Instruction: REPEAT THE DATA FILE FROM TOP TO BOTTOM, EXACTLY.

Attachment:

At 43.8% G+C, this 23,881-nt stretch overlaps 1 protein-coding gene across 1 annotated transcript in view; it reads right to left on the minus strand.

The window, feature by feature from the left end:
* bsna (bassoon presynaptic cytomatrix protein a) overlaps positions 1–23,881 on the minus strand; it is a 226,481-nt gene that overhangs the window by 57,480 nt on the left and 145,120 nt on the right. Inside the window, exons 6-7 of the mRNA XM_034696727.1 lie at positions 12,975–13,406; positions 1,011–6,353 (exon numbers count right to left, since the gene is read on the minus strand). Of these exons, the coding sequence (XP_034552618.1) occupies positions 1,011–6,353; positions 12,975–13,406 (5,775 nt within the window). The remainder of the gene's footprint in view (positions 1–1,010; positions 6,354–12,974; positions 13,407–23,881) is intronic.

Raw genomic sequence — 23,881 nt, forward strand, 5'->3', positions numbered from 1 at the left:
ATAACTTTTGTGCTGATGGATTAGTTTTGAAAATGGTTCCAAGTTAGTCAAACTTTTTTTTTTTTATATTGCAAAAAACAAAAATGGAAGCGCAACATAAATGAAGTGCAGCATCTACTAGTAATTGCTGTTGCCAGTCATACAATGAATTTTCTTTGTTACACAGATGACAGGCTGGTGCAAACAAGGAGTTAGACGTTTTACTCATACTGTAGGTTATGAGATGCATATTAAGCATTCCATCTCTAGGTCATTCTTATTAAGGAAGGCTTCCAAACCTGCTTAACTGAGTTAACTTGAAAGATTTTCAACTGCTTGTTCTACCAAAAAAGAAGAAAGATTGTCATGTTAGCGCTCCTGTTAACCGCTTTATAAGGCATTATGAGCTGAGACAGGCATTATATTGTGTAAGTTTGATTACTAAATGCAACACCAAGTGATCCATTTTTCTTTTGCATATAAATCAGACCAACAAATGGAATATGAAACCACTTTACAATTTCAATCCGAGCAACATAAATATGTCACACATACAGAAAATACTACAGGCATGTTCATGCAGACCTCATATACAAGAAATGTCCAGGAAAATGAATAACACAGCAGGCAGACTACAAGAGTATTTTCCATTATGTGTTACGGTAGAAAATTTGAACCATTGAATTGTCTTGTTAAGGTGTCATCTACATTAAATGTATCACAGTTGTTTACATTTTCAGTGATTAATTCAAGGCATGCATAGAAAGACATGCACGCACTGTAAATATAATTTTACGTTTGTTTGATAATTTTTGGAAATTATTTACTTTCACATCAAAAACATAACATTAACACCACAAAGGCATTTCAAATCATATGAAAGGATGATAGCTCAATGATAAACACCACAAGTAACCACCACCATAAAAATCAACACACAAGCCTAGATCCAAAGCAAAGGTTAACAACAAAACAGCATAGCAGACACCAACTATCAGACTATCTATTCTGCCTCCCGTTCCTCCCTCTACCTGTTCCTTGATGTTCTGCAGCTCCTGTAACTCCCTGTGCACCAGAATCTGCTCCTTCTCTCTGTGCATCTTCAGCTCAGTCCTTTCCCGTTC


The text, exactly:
At 43.8% G+C, this 23,881-nt stretch overlaps 1 protein-coding gene across 1 annotated transcript in view; it reads right to left on the minus strand.

The window, feature by feature from the left end:
* bsna (bassoon presynaptic cytomatrix protein a) overlaps positions 1–23,881 on the minus strand; it is a 226,481-nt gene that overhangs the window by 57,480 nt on the left and 145,120 nt on the right. Inside the window, exons 6-7 of the mRNA XM_034696727.1 lie at positions 12,975–13,406; positions 1,011–6,353 (exon numbers count right to left, since the gene is read on the minus strand). Of these exons, the coding sequence (XP_034552618.1) occupies positions 1,011–6,353; positions 12,975–13,406 (5,775 nt within the window). The remainder of the gene's footprint in view (positions 1–1,010; positions 6,354–12,974; positions 13,407–23,881) is intronic.

Raw genomic sequence — 23,881 nt, forward strand, 5'->3', positions numbered from 1 at the left:
ATAACTTTTGTGCTGATGGATTAGTTTTGAAAATGGTTCCAAGTTAGTCAAACTTTTTTTTTTTTATATTGCAAAAAACAAAAATGGAAGCGCAACATAAATGAAGTGCAGCATCTACTAGTAATTGCTGTTGCCAGTCATACAATGAATTTTCTTTGTTACACAGATGACAGGCTGGTGCAAACAAGGAGTTAGACGTTTTACTCATACTGTAGGTTATGAGATGCATATTAAGCATTCCATCTCTAGGTCATTCTTATTAAGGAAGGCTTCCAAACCTGCTTAACTGAGTTAACTTGAAAGATTTTCAACTGCTTGTTCTACCAAAAAAGAAGAAAGATTGTCATGTTAGCGCTCCTGTTAACCGCTTTATAAGGCATTATGAGCTGAGACAGGCATTATATTGTGTAAGTTTGATTACTAAATGCAACACCAAGTGATCCATTTTTCTTTTGCATATAAATCAGACCAACAAATGGAATATGAAACCACTTTACAATTTCAATCCGAGCAACATAAATATGTCACACATACAGAAAATACTACAGGCATGTTCATGCAGACCTCATATACAAGAAATGTCCAGGAAAATGAATAACACAGCAGGCAGACTACAAGAGTATTTTCCATTATGTGTTACGGTAGAAAATTTGAACCATTGAATTGTCTTGTTAAGGTGTCATCTACATTAAATGTATCACAGTTGTTTACATTTTCAGTGATTAATTCAAGGCATGCATAGAAAGACATGCACGCACTGTAAATATAATTTTACGTTTGTTTGATAATTTTTGGAAATTATTTACTTTCACATCAAAAACATAACATTAACACCACAAAGGCATTTCAAATCATATGAAAGGATGATAGCTCAATGATAAACACCACAAGTAACCACCACCATAAAAATCAACACACAAGCCTAGATCCAAAGCAAAGGTTAACAACAAAACAGCATAGCAGACACCAACTATCAGACTATCTATTCTGCCTCCCGTTCCTCCCTCTACCTGTTCCTTGATGTTCTGCAGCTCCTGTAACTCCCTGTGCACCAGAATCTGCTCCTTCTCTCTGTGCATCTTCAGCTCAGTCCTTTCCCGTTC